Both pilots had radio — but they weren’t on the same frequency.
With only a few hundred feet left, the Doucet swung its spotlight onto the barges as a warning.
Scarbrough sounded his danger signal and ordered the Union Faith full astern, but it was too late. The ship sliced into the lead barge at a 45-degree angle. As the ship sheared the side of the barge, sparks set the oil inside on fire. An explosion tore a hole through the bow of the Union Faith and shot burning oil onto the vessel.
Rieder, then 25, was reading a book in the wheelhouse of a towboat called the McGrath II at the Perry Street wharf on the west bank. Grubbs, 24 at the time, was on a tug called the Cappy Bisso near Toulouse Street on the east bank.
Both swung into action, steering their boats toward a massive fireball on the river. The flames were hot, loud and all-consuming. One woman driving over the bridge at the time said she now knew what hell was like.
“You really couldn’t tell where the ship was at because the water was on fire,” Grubbs recalled in an interview this month.
The pilots also saw that the burning ship was drifting downriver toward the wooden wharves that still lined the French Quarter waterfront.
“If the sheds would have caught fire, it would have been another Chicago,” Rieder said, referring to that city's Great Fire of 1871.
“Nobody really knew: Is that ship going to sink right there? Or is it going to float to one of the docks?” Grubbs said.
Instead, Grubbs managed to get his tug close enough to connect his hawser to the Union Faith’s anchor, which had been dropped. His tug pulled on the ship, holding it in place, until it sank at 1:47 a.m.
Grubbs said the dropped anchor also eased his efforts with Rieder to pull surviving Taiwanese crew members out of the water. They managed to save 26 lives in all. Other river pilots raced to move ships away from French Quarter wharves to safety.
Dumbfounded citizens watched the rescue effort from the river's banks. A 12-year-old boy named Jimmy Duckworth, who eventually became a Coast Guard commander in New Orleans, recalls acrid smoke and the city’s skyline painted in orange.
“Everybody got quiet, because everybody knew something really bad had happened,” Duckworth said.
Scarbrough’s wife was also among the thousands watching from the shore, her children say.
Grubbs said it was only in the days afterward that he pieced together what must have happened. On the night of the crash, he heard other pilots asking where Scarbrough was. One of them relayed that "Kenny" had been seen sprinting to the front of the Union Faith.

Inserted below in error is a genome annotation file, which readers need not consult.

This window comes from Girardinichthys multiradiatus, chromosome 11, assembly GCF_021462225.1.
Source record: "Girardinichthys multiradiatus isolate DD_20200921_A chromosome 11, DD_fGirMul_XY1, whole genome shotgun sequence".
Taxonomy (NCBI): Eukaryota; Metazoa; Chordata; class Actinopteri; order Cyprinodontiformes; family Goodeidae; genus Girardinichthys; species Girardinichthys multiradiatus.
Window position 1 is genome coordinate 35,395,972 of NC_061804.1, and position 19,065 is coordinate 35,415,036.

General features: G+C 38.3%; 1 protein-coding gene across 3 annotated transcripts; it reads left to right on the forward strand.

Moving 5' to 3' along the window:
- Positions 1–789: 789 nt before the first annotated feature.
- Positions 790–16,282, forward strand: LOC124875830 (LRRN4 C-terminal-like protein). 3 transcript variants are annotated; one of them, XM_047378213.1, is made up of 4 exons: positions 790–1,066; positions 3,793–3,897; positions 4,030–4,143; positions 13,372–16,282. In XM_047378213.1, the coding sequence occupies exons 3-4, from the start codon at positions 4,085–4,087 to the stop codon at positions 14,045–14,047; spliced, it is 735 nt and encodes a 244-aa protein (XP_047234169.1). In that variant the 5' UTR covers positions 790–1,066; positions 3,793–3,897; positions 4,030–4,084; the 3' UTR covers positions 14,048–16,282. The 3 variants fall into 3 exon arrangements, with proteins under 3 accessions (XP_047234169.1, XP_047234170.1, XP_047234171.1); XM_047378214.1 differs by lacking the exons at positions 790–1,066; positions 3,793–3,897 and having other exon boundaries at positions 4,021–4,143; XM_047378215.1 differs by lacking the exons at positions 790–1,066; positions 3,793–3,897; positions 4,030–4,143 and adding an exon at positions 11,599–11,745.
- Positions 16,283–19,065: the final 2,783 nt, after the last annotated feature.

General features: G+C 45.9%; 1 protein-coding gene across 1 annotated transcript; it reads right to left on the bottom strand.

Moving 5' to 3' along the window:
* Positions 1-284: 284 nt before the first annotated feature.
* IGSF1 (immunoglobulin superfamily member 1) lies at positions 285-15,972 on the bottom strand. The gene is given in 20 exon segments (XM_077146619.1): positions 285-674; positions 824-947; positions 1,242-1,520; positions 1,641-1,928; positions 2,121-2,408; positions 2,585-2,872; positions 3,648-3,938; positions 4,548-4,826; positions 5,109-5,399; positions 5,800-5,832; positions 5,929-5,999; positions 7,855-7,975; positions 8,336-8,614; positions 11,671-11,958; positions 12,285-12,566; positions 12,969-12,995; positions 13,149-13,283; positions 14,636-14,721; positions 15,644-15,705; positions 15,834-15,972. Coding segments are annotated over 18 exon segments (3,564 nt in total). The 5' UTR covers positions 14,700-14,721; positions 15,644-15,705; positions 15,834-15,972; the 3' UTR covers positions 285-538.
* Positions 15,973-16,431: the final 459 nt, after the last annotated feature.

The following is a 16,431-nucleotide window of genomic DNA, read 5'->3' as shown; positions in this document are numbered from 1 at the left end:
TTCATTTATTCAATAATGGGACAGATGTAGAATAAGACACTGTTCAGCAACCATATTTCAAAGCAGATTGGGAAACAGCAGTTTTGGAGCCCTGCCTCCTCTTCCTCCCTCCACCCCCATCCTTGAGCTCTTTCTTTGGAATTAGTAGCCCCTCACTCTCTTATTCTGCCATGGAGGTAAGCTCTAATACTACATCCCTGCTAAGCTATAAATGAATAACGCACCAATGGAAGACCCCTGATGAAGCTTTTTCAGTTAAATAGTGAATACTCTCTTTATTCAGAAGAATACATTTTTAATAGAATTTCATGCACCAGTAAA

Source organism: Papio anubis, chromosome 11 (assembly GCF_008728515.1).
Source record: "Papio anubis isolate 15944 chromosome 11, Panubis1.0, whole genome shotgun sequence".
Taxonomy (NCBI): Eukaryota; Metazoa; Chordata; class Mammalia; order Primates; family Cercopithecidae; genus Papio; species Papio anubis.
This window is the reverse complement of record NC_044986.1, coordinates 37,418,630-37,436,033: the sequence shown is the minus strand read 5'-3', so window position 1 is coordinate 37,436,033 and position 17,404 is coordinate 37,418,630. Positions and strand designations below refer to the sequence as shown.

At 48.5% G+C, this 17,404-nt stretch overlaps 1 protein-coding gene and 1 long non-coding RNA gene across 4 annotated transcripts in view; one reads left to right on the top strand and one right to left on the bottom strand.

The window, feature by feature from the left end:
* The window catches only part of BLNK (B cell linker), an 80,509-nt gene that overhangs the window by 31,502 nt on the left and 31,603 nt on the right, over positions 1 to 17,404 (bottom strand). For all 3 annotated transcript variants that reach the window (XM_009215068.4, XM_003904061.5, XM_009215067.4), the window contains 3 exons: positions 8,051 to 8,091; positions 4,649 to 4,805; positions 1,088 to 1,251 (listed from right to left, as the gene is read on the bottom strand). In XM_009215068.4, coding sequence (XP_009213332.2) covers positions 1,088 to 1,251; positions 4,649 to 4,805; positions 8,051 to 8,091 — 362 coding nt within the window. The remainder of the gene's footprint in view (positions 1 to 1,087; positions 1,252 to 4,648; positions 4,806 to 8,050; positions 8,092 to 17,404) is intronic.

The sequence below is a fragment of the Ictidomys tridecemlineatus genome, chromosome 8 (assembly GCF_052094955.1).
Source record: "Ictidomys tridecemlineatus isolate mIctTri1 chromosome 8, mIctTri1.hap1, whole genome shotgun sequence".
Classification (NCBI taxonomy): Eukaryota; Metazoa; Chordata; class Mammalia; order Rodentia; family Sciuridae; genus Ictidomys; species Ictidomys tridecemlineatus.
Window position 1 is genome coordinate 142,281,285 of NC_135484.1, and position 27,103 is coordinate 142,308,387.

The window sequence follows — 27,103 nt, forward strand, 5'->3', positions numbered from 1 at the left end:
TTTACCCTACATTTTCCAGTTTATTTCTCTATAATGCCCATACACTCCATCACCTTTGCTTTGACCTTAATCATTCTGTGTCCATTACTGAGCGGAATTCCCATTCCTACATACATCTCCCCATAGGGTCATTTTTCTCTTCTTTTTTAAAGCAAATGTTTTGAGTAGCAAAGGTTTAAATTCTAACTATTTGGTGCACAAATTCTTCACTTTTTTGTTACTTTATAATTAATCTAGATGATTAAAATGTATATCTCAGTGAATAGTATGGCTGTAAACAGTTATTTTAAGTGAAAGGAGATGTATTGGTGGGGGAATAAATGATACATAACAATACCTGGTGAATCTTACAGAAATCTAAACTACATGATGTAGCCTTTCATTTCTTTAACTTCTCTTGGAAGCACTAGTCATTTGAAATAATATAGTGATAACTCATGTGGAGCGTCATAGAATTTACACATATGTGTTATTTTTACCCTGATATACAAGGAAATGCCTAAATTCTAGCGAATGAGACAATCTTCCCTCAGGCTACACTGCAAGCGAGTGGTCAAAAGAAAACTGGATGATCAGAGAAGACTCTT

Scarbrough had been running to drop the anchors, Grubbs decided.
Remembering the dead
On April 6 of this year, Scarbrough’s son observed a solitary ritual. He ate a burger at Port of Call and then walked through the French Quarter to Spanish Plaza and the plaque there that honors his father.
“Most of the folks that come down there, they don’t stop and read it,” he said. “It doesn't have any fluorescent lights, the things that grab our short attention spans, and that’s OK.”
Scarbrough’s children say his death cast a long shadow over their childhoods. Kimberly struggled to reconcile her faith in God with her father’s untimely demise. Kenneth said his faith never wavered — but that what could have been a career on the river vanished.
“The pilots were not really ever a possibility for me,” he said. “And then, of course, having my dad be gone when I was not even 10 years old changed everything as well. We can only speculate what would have been.”
Immediately after his death, Capt. Scarbrough was turned into a legend by the church, focused on his baptism hours before his death. His son remembers a long feature in the archdiocese's newspaper and a house call the next month from then-Archbishop Philip Hannan.
Scarbrough’s children found comfort in the praise. But in the first years after his death, he was almost a taboo subject in their household.
“Unfortunately, for a while my Dad became kind of caught up in this sort of aura of his baptism and the heroism and the actions that he performed in ensuring that the anchors were lowered,” Scarbrough said. “The heroism eclipsed his humanity, in a sense. So for a long time my mother wouldn't talk about him.”
As the years wore on, those discussions became easier. Scarbrough’s widow died in 1990. Her monument faces the river.
Instead of raising the Union Faith, the Army Corps of Engineers buried it in a trench at the bottom of the river. In 1999, the ship began releasing a trickle of oil into the river. The resulting effort to stop the leak — which involved a complicated dive operation — generated new interest in the Union Faith story.
Then-Captain of the Port Stephen Rochon spearheaded an effort to have Rieder and Grubbs awarded the rare Gold Lifesaving Medals in 2001.
Duckworth, the boy who watched the Union Faith disaster long before he became a Coast Guard commander, thinks some sort of formal recognition of Scarbrough’s heroism is also in order.
Over beers at the Rivershack Tavern, he described teaming up with the two pilots to create a fuller account of what happened that Easter night. They hope to find some of the surviving Taiwanese crewmen to get a firsthand account of Scarbrough's last moments.
Duckworth spent years in the Coast Guard as an accident investigator. He sees Scarbrough’s heroism as indisputable.
So were the effects of the crash, he said. It helped generate new regulations around marine radio frequencies and a state-of-the-art communications center for river traffic on the Mississippi.
More tragedies would come, including the October 1976 Luling ferry disaster that claimed 78 lives. But these days, river infernos like the Union Faith seem to be a thing of the past.
“A lot came from this — but oh my God, did we pay for it,” Duckworth said.
Editor's note: This story was changed April 21 to correct the wattage of the light bulbs on the MV Warren Doucet.